Tuesday, March 12, 2013

Preparing Our Hearts For Easter

When my oldest daughter was about five, we had some new missionaries come to join us.
Trying to make conversation one day {a few weeks before Easter}, our new friend asked Carey what Easter was all about.
As a mommy, I was sure she knew all the right answers.
Imagine my mortification when she proceeded to tell him all about the Easter bunny, and candy, and baskets.....and not a single thing about Jesus.
Of course, I was sure that in the excitement, she'd just forgotten the important stuff, so I decided to "help."
"Honey, what about Jesus?" I asked.
Blank stare.
"You know, Jesus went to the cross....," I tried to lead the conversation, but we were going no where.
"Don't you remember how Jesus came alive again?"
To this she answered, "Mom, I don't remember that part!"
Yep, I was embarrassed.

I learned something valuable that day.
I learned that I often think I place more value on things with my children than I really do.
I learned how easy it is to miss opportunities to share Jesus with my kiddos.
I learned that just  because I know something, doesn't mean that my little ones do.
I learned that I must make a constant effort to point even my littlest to Christ or easier things will come crowding in.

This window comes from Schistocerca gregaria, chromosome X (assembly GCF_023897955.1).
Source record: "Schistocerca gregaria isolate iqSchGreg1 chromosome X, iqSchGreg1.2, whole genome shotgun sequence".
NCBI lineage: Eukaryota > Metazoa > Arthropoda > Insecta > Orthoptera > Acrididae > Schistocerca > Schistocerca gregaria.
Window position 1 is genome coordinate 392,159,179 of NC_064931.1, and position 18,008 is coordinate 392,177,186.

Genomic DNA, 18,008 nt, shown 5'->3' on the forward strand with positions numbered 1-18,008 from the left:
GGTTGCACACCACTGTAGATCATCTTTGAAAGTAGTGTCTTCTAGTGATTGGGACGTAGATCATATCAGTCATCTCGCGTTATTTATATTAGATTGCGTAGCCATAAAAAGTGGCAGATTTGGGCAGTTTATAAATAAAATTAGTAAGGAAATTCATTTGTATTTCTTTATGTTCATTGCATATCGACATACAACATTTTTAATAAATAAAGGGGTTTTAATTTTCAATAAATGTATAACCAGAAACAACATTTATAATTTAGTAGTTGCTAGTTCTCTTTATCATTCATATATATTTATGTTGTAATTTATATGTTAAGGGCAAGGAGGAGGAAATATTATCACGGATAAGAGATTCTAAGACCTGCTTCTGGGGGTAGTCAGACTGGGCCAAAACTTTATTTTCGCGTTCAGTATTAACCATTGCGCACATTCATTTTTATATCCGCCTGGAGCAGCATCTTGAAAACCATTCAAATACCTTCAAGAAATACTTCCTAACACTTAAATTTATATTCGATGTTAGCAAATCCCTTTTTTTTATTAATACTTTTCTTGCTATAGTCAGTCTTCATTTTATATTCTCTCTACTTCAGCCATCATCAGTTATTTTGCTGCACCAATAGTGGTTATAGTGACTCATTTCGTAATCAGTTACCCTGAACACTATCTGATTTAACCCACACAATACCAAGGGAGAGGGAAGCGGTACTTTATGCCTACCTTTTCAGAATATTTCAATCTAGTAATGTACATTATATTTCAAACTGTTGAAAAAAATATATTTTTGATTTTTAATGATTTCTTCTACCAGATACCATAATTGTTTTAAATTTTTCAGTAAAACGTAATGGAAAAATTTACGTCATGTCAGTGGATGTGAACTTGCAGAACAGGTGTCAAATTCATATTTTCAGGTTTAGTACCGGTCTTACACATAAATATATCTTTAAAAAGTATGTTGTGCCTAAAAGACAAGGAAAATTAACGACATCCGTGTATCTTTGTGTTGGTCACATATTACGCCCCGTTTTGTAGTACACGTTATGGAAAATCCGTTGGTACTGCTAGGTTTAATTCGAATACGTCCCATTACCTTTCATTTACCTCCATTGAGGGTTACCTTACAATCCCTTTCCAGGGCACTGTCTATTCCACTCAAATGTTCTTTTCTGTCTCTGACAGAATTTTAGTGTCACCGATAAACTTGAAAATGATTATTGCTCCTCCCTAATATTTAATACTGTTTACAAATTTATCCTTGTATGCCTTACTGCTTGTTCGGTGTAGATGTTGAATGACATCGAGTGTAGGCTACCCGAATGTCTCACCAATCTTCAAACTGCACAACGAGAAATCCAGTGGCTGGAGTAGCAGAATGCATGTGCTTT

None of those things my daughter mentioned that day are necessarily bad, but they aren't the reason we celebrate Easter.
It was a case of her being taught something fun instead of something true.
My conscience was pricked that day, and from that time, we've slowly worked as a family to look for Christ in every holiday that it is possible to do so.

We didn't go and throw away all the Easter bunny books,
or ditch the Easter baskets,
or ban chocolate rabbits,
we've just slowly {as time and opportunity have allowed}
transitioned from that which was fun for our family to something not only fun,
but also something to better prepare our hearts for the real reason for the holiday.

I like the way C.S. Lewis put it,
" There is a stage in a child's life at which it cannot separate the religious from the merely festal character of Christmas or Easter. I have been told of a very small and devout boy who was heard murmuring to himself on Easter morning a poem of his own composition which began "Chocolate eggs and Jesus risen!" This seems to me, for his age, both admirable poetry and admirable piety. But of course the time will soon come when such a child can no longer effortlessly  and spontaneously enjoy that unity. He will become able to distinguish the spiritual from the ritual and festal aspect of Easter; chocolate eggs will no longer seem sacramental. And once he has distinguished he must put one or the other first. If he puts the spiritual first he can still taste something of Easter in the chocolate eggs, if he puts the eggs first they will soon be no more than any other sweetmeat. They will have taken on an independent, and therefore a soon withering, life."

1 comment:

  1. I love this post! It is so easy to think we've shared the reason we have holidays like Christmas and Easter when we've not. We forget that someone taught us once, too, and we didn't "get it" the first time and needed to be reminded over and over again. Thanks for the reminders that we need to make sure our children know the truth...not just assume they do!